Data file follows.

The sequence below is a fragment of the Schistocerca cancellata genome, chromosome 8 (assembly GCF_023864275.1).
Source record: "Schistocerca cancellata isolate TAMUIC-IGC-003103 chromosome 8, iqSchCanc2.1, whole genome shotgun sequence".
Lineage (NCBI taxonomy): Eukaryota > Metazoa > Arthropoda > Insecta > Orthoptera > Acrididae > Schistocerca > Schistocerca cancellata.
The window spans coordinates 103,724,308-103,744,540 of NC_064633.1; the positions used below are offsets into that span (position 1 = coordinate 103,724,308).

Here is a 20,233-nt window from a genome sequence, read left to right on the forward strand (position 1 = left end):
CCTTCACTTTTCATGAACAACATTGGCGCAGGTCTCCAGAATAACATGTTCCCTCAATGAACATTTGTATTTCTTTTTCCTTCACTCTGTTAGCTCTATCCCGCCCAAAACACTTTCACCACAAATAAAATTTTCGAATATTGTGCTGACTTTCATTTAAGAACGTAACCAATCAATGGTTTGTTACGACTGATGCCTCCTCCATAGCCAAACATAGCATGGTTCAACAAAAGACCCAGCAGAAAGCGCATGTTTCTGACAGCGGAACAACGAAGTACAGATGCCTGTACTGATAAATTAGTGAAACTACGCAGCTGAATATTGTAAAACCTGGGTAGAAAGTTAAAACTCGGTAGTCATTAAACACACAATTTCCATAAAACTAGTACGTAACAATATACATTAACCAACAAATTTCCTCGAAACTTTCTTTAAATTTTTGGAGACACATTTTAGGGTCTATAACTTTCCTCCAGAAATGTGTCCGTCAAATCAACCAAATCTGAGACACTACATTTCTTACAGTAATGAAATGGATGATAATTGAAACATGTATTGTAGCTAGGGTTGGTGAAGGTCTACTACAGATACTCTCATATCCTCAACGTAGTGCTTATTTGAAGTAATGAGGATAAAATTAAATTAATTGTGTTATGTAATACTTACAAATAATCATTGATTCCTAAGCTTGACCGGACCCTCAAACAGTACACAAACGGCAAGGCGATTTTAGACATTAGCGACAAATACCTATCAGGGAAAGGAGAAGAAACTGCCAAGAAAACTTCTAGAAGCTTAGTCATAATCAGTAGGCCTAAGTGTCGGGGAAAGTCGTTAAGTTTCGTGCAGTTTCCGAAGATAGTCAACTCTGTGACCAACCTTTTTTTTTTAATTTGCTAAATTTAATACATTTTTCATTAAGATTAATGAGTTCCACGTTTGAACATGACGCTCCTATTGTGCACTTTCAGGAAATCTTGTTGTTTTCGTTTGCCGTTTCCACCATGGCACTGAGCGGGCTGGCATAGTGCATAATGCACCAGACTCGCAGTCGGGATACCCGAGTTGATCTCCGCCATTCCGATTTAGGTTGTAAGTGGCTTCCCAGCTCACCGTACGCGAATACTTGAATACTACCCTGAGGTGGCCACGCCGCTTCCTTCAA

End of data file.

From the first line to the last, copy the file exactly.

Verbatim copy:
The sequence below is a fragment of the Schistocerca cancellata genome, chromosome 8 (assembly GCF_023864275.1).
Source record: "Schistocerca cancellata isolate TAMUIC-IGC-003103 chromosome 8, iqSchCanc2.1, whole genome shotgun sequence".
Lineage (NCBI taxonomy): Eukaryota > Metazoa > Arthropoda > Insecta > Orthoptera > Acrididae > Schistocerca > Schistocerca cancellata.
The window spans coordinates 103,724,308-103,744,540 of NC_064633.1; the positions used below are offsets into that span (position 1 = coordinate 103,724,308).

Here is a 20,233-nt window from a genome sequence, read left to right on the forward strand (position 1 = left end):
CCTTCACTTTTCATGAACAACATTGGCGCAGGTCTCCAGAATAACATGTTCCCTCAATGAACATTTGTATTTCTTTTTCCTTCACTCTGTTAGCTCTATCCCGCCCAAAACACTTTCACCACAAATAAAATTTTCGAATATTGTGCTGACTTTCATTTAAGAACGTAACCAATCAATGGTTTGTTACGACTGATGCCTCCTCCATAGCCAAACATAGCATGGTTCAACAAAAGACCCAGCAGAAAGCGCATGTTTCTGACAGCGGAACAACGAAGTACAGATGCCTGTACTGATAAATTAGTGAAACTACGCAGCTGAATATTGTAAAACCTGGGTAGAAAGTTAAAACTCGGTAGTCATTAAACACACAATTTCCATAAAACTAGTACGTAACAATATACATTAACCAACAAATTTCCTCGAAACTTTCTTTAAATTTTTGGAGACACATTTTAGGGTCTATAACTTTCCTCCAGAAATGTGTCCGTCAAATCAACCAAATCTGAGACACTACATTTCTTACAGTAATGAAATGGATGATAATTGAAACATGTATTGTAGCTAGGGTTGGTGAAGGTCTACTACAGATACTCTCATATCCTCAACGTAGTGCTTATTTGAAGTAATGAGGATAAAATTAAATTAATTGTGTTATGTAATACTTACAAATAATCATTGATTCCTAAGCTTGACCGGACCCTCAAACAGTACACAAACGGCAAGGCGATTTTAGACATTAGCGACAAATACCTATCAGGGAAAGGAGAAGAAACTGCCAAGAAAACTTCTAGAAGCTTAGTCATAATCAGTAGGCCTAAGTGTCGGGGAAAGTCGTTAAGTTTCGTGCAGTTTCCGAAGATAGTCAACTCTGTGACCAACCTTTTTTTTTTAATTTGCTAAATTTAATACATTTTTCATTAAGATTAATGAGTTCCACGTTTGAACATGACGCTCCTATTGTGCACTTTCAGGAAATCTTGTTGTTTTCGTTTGCCGTTTCCACCATGGCACTGAGCGGGCTGGCATAGTGCATAATGCACCAGACTCGCAGTCGGGATACCCGAGTTGATCTCCGCCATTCCGATTTAGGTTGTAAGTGGCTTCCCAGCTCACCGTACGCGAATACTTGAATACTACCCTGAGGTGGCCACGCCGCTTCCTTCAA